Indefatigably productive, ingenious, exasperating, narcissistically didactic, slyly self-promoting, abject, generous, exploitative, devoted to the wretched of the earth with honest fervor and deluded romanticism: Pier Paolo Pasolini can easily exhaust the adjective-prone, as man and artist, his person and his work riddled with contradictions.
He is unique to postwar Italian culture and politics, unique in his degree of loathing for its fifties and sixties economic miracle and its impact on the country’s cities, the countryside, and its dialect subcultures, unique in his nervous mingling of intense, alienated Catholicism with Gramscian Communism; in La ricotta, the words of his own poetry, spoken by the film director played by Orson Welles (which had, alas, to be dubbed in Italian by Gregorio Bassani), “I am a force out of the Past. Only in tradition do I find my love...” embody the contradictions that made Pasolini the most controversial and certainly the most persecuted Italian artist of his day. For this worshipper of vanishing times and values was the victim of the most entrenched prejudices surviving from the past. Embracing the stereotype of the noble peasant, he was hounded throughout his career by the homophobia and pious ignorance of peasants, and finally got murdered by one.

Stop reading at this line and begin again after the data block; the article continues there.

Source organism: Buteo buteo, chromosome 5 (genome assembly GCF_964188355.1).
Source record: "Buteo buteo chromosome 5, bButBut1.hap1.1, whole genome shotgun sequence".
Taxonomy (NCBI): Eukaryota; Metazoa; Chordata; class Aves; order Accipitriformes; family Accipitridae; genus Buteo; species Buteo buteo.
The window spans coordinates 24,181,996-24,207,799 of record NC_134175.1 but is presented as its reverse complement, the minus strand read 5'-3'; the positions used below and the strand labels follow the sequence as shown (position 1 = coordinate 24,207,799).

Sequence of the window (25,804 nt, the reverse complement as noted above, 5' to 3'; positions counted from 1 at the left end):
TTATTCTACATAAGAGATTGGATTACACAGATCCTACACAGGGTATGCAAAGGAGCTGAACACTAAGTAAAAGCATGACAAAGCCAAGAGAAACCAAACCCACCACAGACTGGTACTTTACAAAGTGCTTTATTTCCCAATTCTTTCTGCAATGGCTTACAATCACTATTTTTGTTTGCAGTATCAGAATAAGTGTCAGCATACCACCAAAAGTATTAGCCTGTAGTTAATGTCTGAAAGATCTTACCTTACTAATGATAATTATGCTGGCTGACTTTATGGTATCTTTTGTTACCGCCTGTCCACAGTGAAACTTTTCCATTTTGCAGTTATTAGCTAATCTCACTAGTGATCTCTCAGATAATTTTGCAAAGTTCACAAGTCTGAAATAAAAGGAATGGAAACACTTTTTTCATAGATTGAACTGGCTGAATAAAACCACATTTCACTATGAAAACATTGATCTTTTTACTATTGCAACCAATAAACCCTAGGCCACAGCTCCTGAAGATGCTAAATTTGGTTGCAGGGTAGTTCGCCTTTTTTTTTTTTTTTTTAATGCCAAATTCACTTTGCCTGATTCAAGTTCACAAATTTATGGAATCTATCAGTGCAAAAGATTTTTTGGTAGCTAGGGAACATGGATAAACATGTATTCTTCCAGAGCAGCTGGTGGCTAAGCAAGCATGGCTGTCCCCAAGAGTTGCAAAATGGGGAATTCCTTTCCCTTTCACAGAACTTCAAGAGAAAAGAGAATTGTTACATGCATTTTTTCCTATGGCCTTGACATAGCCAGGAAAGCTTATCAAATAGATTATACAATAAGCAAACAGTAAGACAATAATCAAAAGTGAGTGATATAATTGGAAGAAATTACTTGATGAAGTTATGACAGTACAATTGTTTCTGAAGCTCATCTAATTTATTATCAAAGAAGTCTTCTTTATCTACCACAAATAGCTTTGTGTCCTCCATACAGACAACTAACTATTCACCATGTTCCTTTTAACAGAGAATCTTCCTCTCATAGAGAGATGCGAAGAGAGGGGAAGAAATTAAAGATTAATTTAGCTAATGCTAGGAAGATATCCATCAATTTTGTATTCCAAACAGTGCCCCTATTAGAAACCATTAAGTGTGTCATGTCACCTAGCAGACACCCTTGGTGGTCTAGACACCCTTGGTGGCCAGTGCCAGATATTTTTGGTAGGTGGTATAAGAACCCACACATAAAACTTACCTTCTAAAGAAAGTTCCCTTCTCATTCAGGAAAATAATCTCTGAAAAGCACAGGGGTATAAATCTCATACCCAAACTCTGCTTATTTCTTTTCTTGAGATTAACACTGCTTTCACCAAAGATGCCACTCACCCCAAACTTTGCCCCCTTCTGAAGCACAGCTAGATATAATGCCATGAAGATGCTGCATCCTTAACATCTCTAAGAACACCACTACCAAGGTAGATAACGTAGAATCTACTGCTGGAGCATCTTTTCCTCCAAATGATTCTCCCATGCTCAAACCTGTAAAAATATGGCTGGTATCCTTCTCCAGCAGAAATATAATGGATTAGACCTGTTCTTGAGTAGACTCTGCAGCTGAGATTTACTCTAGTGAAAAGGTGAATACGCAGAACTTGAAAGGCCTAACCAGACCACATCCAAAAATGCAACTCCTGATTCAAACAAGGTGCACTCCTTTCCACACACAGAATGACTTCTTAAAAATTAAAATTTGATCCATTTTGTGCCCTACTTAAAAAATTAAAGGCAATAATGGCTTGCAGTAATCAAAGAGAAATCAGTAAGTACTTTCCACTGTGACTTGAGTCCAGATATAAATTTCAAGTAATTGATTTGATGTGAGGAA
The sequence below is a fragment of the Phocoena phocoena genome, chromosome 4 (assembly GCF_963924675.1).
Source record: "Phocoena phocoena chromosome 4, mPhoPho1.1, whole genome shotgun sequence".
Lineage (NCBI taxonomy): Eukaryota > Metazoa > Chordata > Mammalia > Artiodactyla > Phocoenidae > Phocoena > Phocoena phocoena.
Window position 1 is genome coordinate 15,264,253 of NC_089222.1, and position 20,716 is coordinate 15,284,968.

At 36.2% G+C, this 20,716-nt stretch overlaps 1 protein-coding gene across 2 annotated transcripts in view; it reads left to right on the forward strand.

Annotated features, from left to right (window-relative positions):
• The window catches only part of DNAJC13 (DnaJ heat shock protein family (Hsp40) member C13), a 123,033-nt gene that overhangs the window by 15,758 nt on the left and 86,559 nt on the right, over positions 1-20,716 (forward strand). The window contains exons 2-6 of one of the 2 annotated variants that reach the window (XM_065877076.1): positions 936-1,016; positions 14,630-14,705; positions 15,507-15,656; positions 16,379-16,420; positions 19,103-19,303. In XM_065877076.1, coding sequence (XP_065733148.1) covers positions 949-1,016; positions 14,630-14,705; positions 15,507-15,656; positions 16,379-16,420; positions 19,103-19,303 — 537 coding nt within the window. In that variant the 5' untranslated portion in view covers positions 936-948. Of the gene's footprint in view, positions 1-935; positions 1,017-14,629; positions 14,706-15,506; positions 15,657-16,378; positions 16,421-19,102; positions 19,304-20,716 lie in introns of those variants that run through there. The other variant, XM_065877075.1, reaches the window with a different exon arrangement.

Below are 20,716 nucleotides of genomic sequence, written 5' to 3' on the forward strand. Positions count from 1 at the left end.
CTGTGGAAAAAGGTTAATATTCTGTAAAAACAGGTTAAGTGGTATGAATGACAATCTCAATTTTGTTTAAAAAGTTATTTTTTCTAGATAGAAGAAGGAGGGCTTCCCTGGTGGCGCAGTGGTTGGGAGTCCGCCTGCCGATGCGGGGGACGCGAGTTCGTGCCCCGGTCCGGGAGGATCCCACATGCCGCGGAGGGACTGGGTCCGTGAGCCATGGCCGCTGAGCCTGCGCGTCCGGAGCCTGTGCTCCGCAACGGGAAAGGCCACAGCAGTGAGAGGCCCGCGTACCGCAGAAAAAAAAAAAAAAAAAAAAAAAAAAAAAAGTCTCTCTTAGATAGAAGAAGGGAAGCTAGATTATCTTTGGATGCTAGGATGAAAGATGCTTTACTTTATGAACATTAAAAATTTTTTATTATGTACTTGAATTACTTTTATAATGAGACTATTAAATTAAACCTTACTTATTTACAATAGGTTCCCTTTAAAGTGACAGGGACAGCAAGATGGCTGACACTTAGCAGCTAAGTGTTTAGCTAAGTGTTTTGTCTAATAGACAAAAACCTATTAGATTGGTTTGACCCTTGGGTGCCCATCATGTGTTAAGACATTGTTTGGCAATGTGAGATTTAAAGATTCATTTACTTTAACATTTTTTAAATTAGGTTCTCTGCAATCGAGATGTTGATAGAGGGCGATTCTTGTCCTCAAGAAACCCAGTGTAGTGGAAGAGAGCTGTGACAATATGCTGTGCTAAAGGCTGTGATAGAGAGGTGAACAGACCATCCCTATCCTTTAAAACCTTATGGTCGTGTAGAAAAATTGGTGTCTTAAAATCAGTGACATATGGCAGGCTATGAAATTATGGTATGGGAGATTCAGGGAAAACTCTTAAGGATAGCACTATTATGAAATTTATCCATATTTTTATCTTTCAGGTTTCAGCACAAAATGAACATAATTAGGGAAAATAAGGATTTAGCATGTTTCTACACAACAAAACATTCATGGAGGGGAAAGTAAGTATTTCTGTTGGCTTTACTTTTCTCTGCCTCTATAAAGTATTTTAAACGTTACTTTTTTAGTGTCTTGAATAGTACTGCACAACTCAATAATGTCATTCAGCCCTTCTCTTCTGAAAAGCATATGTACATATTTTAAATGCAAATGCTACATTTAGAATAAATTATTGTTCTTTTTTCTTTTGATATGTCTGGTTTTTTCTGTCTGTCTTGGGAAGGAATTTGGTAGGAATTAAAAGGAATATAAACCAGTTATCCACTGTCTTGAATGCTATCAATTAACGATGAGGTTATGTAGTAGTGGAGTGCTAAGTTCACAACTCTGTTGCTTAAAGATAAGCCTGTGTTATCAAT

His entire output as an artist—poems, plays, films, novels, essays, and journalism—adds up to more than the sum of its parts, and it’s especially the films that seem hit-or-miss on the vertiginous level of Pasolini’s own ambition. Pasolini’s cinematic legacy is a jumble of brilliant moments and fizzles, a sprawl in which almost everything is interesting yet much of it reflects the hazards of both lyrical and experimental film.
Mamma Roma, Pasolini’s second feature, and in its antic way, the thirty-five minute La ricotta, which immediately followed it, are among Pasolini’s most audaciously shaped and satisfying movies. Mamma Roma is the story of a prostitute who rises from the subproletariat to the lower middle class, reclaims her son, Ettore, after an absence of many years, and moves him to Rome with her, where she tries to transcend her past while concealing it from him. This project of self-gentrification and of “urbanizing” an illiterate provincial youth is doomed, however, not least by the reappearance of Mamma Roma’s old lover and pimp, Carmine—quite literally “a force from the Past”—who twice compels her to moonlight from her hard-won position as a market stall proprietor and return to the streets she walked for thirty years.